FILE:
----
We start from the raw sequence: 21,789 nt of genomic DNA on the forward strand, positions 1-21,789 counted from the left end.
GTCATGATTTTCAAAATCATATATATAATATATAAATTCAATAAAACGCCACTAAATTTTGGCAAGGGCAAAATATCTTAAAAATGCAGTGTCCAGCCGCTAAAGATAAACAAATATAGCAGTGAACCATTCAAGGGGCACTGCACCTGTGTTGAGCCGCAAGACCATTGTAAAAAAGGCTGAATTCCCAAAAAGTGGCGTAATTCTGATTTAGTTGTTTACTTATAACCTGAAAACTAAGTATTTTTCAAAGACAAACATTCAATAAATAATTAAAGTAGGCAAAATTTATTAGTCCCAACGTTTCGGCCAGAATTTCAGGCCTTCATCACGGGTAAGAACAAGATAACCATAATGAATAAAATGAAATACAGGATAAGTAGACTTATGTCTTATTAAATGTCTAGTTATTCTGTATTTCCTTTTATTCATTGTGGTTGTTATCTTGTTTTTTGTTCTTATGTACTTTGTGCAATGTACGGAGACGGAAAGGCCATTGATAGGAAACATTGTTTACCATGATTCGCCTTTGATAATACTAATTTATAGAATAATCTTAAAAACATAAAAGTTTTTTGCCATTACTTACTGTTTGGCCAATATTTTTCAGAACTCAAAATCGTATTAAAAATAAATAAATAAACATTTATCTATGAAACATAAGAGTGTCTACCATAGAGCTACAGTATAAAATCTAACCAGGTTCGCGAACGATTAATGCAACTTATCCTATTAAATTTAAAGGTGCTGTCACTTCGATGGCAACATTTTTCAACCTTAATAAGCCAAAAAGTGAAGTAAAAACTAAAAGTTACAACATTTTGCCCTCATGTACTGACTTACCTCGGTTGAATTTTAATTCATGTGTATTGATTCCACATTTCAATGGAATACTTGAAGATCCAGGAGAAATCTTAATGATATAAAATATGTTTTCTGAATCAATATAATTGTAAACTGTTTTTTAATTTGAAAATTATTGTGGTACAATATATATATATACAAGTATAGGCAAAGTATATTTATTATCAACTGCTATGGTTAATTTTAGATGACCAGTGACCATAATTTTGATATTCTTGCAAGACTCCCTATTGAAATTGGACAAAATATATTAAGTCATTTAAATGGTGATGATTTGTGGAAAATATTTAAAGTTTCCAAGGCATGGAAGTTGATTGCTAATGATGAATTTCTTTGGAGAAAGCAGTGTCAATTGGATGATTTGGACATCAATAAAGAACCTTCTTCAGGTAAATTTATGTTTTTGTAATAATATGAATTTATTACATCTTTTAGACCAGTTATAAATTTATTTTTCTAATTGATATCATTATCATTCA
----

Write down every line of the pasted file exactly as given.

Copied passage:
We start from the raw sequence: 21,789 nt of genomic DNA on the forward strand, positions 1-21,789 counted from the left end.
GTCATGATTTTCAAAATCATATATATAATATATAAATTCAATAAAACGCCACTAAATTTTGGCAAGGGCAAAATATCTTAAAAATGCAGTGTCCAGCCGCTAAAGATAAACAAATATAGCAGTGAACCATTCAAGGGGCACTGCACCTGTGTTGAGCCGCAAGACCATTGTAAAAAAGGCTGAATTCCCAAAAAGTGGCGTAATTCTGATTTAGTTGTTTACTTATAACCTGAAAACTAAGTATTTTTCAAAGACAAACATTCAATAAATAATTAAAGTAGGCAAAATTTATTAGTCCCAACGTTTCGGCCAGAATTTCAGGCCTTCATCACGGGTAAGAACAAGATAACCATAATGAATAAAATGAAATACAGGATAAGTAGACTTATGTCTTATTAAATGTCTAGTTATTCTGTATTTCCTTTTATTCATTGTGGTTGTTATCTTGTTTTTTGTTCTTATGTACTTTGTGCAATGTACGGAGACGGAAAGGCCATTGATAGGAAACATTGTTTACCATGATTCGCCTTTGATAATACTAATTTATAGAATAATCTTAAAAACATAAAAGTTTTTTGCCATTACTTACTGTTTGGCCAATATTTTTCAGAACTCAAAATCGTATTAAAAATAAATAAATAAACATTTATCTATGAAACATAAGAGTGTCTACCATAGAGCTACAGTATAAAATCTAACCAGGTTCGCGAACGATTAATGCAACTTATCCTATTAAATTTAAAGGTGCTGTCACTTCGATGGCAACATTTTTCAACCTTAATAAGCCAAAAAGTGAAGTAAAAACTAAAAGTTACAACATTTTGCCCTCATGTACTGACTTACCTCGGTTGAATTTTAATTCATGTGTATTGATTCCACATTTCAATGGAATACTTGAAGATCCAGGAGAAATCTTAATGATATAAAATATGTTTTCTGAATCAATATAATTGTAAACTGTTTTTTAATTTGAAAATTATTGTGGTACAATATATATATATACAAGTATAGGCAAAGTATATTTATTATCAACTGCTATGGTTAATTTTAGATGACCAGTGACCATAATTTTGATATTCTTGCAAGACTCCCTATTGAAATTGGACAAAATATATTAAGTCATTTAAATGGTGATGATTTGTGGAAAATATTTAAAGTTTCCAAGGCATGGAAGTTGATTGCTAATGATGAATTTCTTTGGAGAAAGCAGTGTCAATTGGATGATTTGGACATCAATAAAGAACCTTCTTCAGGTAAATTTATGTTTTTGTAATAATATGAATTTATTACATCTTTTAGACCAGTTATAAATTTATTTTTCTAATTGATATCATTATCATTCA